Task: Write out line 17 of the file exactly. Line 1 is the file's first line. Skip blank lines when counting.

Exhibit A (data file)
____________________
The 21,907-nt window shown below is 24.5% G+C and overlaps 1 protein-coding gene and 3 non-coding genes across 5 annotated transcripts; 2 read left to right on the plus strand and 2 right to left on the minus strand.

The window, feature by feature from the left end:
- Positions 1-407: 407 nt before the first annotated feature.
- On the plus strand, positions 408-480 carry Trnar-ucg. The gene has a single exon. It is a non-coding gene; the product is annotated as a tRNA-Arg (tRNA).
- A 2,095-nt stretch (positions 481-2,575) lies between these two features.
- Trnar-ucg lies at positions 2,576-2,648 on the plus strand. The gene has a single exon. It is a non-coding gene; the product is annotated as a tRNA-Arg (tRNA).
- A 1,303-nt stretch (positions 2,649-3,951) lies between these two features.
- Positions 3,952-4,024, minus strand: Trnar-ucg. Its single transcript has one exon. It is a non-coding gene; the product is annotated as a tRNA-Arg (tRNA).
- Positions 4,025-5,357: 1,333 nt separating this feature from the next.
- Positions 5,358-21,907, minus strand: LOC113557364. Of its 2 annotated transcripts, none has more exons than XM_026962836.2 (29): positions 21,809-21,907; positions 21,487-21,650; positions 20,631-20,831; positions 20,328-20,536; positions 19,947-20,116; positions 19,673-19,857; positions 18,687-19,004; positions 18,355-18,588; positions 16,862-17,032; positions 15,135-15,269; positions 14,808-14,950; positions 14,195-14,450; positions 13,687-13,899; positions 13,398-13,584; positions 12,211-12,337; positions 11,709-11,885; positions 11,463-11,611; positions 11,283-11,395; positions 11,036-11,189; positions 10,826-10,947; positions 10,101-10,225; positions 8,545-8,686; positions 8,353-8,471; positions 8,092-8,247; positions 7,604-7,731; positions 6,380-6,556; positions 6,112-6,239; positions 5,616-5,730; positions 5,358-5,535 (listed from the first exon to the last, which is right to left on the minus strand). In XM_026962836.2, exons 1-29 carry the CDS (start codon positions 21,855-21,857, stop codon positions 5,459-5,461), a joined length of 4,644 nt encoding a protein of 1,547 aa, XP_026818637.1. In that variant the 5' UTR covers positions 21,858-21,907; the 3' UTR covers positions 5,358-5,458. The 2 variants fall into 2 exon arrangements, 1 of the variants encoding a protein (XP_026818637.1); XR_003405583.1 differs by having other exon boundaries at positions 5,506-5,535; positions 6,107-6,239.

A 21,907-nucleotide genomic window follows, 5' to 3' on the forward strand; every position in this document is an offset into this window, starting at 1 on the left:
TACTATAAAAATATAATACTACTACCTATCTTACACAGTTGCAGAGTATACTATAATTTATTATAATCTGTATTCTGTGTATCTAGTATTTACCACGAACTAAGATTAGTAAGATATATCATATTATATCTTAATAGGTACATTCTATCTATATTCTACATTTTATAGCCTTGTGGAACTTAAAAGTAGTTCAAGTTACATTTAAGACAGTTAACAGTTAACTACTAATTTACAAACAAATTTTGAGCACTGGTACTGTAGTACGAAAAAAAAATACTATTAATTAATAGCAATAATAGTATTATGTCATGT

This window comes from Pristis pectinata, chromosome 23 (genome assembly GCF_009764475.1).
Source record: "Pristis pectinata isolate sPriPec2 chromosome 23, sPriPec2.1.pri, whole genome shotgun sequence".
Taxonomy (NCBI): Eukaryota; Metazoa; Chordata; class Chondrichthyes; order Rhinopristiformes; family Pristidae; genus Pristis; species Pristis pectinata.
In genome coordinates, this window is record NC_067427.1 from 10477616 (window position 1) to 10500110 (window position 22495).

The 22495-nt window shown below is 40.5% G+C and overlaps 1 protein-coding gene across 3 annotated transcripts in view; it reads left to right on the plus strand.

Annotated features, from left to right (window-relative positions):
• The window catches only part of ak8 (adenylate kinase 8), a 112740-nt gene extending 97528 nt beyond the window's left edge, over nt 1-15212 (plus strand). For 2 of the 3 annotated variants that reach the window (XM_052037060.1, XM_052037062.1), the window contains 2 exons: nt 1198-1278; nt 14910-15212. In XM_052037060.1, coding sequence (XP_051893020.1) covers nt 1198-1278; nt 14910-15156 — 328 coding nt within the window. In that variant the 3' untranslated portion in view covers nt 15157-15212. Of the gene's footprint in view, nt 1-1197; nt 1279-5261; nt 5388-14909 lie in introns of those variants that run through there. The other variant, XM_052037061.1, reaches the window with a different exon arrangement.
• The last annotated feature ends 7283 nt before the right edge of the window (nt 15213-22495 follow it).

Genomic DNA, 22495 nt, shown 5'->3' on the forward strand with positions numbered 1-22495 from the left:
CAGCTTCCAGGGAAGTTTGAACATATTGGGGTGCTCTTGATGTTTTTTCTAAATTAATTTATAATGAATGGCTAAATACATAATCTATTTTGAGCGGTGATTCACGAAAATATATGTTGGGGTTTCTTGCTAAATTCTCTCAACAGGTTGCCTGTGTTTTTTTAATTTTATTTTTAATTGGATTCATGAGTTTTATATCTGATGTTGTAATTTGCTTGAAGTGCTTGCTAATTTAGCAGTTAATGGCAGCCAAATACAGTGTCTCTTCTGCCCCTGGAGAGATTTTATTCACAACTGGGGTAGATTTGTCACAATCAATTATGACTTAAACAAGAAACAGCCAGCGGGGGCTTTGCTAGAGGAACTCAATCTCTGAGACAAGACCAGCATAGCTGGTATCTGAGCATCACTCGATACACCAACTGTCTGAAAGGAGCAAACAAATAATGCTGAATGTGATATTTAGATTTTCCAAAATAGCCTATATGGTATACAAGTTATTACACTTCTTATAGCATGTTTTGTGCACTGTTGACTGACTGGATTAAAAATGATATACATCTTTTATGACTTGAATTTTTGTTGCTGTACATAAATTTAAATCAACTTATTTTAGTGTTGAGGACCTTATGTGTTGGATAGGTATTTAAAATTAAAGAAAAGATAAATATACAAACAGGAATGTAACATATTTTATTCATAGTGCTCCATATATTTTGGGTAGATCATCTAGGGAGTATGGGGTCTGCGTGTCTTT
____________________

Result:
The 22495-nt window shown below is 40.5% G+C and overlaps 1 protein-coding gene across 3 annotated transcripts in view; it reads left to right on the plus strand.